• Ensure all retention and promotion members are trained with respect to gender biases, specifically as they relate to teaching evaluations, service, and research obligations
  • Encourage men to take the parental leave, if applicable.
  • Create a taskforce to address lack of childcare options in Alamosa and on-campus

Study Summaries

Salary Comparisons

  • Examined salary data for tenure-track professors in all fields, years 2012 – 2016
  • Women (n = 23) were hired at a 7% higher salary compared to men (n = 29). This gap increased over time for faculty that have been at ASU less than 10 years: 13% salary gains for female faculty and 4% salary gains for male faculty.
  • Female faculty had a higher ratio of total compensation to base salaries (23% compared to 18% for men), which may be an indication of higher amounts of extra duties assigned to female faculty.
  • Female faculty spent one year longer at the associate level.
  • Male faculty spent more years at ASU (mean = 11.96, SD = 9.54) compared to female faculty (mean = 9.48, SD = 8.25
  • No significant gender effects were found for retention rates

Student Evaluations of Teaching Comparison

Quantitative Analysis

  • Compared male and female faculty student evaluation scores in the STEM/SBS fields (n = 1,760) and in the non-STEM/SBS fields (n = 3686) for Fall 2012-Fall 2016
  • In STEM/SBS, male faculty scored significantly higher on Instructor Enthusiasm, Subject Knowledge, Instructor Encouragement, Instructor Accessibility, Preparation of Course Material, Course Objective Met, and Overall Evaluation score. There were no significant differences in the other categories.
  • In non-STEM/SBS fields, female faculty scored significantly higher in Enthusiasm, Enhancement of Student Knowledge, and Course Objectives Met. There were no significant differences in the other categories.
  • A General Linear Model was used to compare female and male STEM/SBS faculty. It was found that male professors, higher ranked professors, and upper division courses garnered the higher evaluations.

Word Frequency Analysis

  • Written comments from student evaluations for STEM/SBS faculty from 2012 – 2017 were analyzed for word frequency (over 300,000 words)
  • A separate analysis was done for male and female faculty
  • Students evaluations for female faculty contain more positive words associated with positive learning experiences (such as learn, enjoy, best, love, enthusiasm, favorite, organized)
  • Students were more likely to use the word fun in their evaluations of male faculty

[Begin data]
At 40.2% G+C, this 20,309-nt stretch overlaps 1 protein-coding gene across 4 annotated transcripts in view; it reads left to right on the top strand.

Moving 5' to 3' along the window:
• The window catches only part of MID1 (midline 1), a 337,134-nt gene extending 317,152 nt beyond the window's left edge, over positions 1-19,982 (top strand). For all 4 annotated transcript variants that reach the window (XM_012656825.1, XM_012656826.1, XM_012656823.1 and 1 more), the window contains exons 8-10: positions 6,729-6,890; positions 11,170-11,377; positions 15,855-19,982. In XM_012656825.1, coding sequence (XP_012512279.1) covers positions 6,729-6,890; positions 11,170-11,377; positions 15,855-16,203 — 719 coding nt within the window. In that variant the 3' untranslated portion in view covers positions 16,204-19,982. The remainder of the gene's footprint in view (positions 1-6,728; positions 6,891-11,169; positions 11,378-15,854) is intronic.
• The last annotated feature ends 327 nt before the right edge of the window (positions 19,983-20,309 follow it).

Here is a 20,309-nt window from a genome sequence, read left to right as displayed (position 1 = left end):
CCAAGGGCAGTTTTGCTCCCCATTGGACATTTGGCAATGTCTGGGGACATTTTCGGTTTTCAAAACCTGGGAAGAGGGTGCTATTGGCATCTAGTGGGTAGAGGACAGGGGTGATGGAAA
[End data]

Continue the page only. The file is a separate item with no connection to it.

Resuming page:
Time Log Study

  • Ten STEM/SBS faculty (female = 7, male = 3) completed time log charting of daily tasks for two weeks, recording activities performed in 15 minute increments. Only one SBS faculty member completed the log along with three department chairs.
  • Men and women spent the same amount of time on teaching and community service.
  • Female STEM faculty spent more time on class prep, grading, advising, committee meetings, committee work, student engagement, and childcare. Male STEM faculty spent more time e-mailing, reading for work, grant work, and research.
  • Overall, these women spent double (2.19) the amount of time on service, 1.41 the amount of time on student advising/mentoring, and one-tenth (0.14) the amount of time on research/grant work compared to their male colleagues.

Focus Group Study

  • Two one-hour focus groups were conducted in conjunction with the time log study. There were different focus groups for men, women, and department chairs.
  • 9 STEM/SBS Faculty (Males=3; Females=6) completed the first focus group,  11 (Males = 4, Females = 7) completed the second focus group.
  • Major themes found were: participants were curious about the time log process and concerned that the time log may not be representative of their time, both men and women discussed differences in student perceptions of faculty related to gender and differences in expectations for service. Men were more likely to set aside time to work on a specific task, women were more likely to describe multitasking. Both men and women described the RTP process as a moving target and described shifting expectations during their time at ASU. Finally, both men and women noted there were fewer female full professors at ASU and fewer female role models.

Faculty Survey

  • A survey, composed of relevant questions taken from the report of the promotion, gender, race, ethnicity and service committee from University of Massachusetts Boston and the Faculty Job Satisfaction Survey, was sent to all faculty in STEM and SBS in March 2018. Sixteen surveys were completed (female = 9, male = 7).
  • There no were no differences found in number of committees that faculty participated in, however women reported more than double the hours spent on service work at the institutional and profession level compared to men (67 hours/semester vs. 30 hours/semester).
  • No significant difference in advising was found by gender. There were both male and female faculty with large numbers (>50) of advisees. Women reported more time spent assisting students with interpersonal struggles.
  • No men reported experiencing sexual harassment, whereas half the women did.
  • Female faculty reported double the experiences of bullying and intimidation compared to their male colleagues (80% vs. 40%).
  • Both genders were dissatisfied with the lack of tuition waivers.
  • Women were most satisfied with teaching, men were most satisfied with health benefits.
  • Both genders indicated the most likely reason to leave ASU would be to improve their salary.
  • No differences were found in professional development and leadership opportunities.
  • Women took longer to get promoted. Women spent an average of 7 years as associate, while men spent an average of four years.

Limitations on Studies

  • Data was not disaggregated by race/ethnicity because of the small sample size and potential loss of anonymity.
  • A case study of STEM/SBS female faculty who had left the institution between 2012 – 2018 (n = 10) did not deliver any useful trends as only three former faculty agreed to be interviewed.
  • All three department chairs were female during the time log and faculty survey. This could skew the data for female faculty in favor of administrative duties.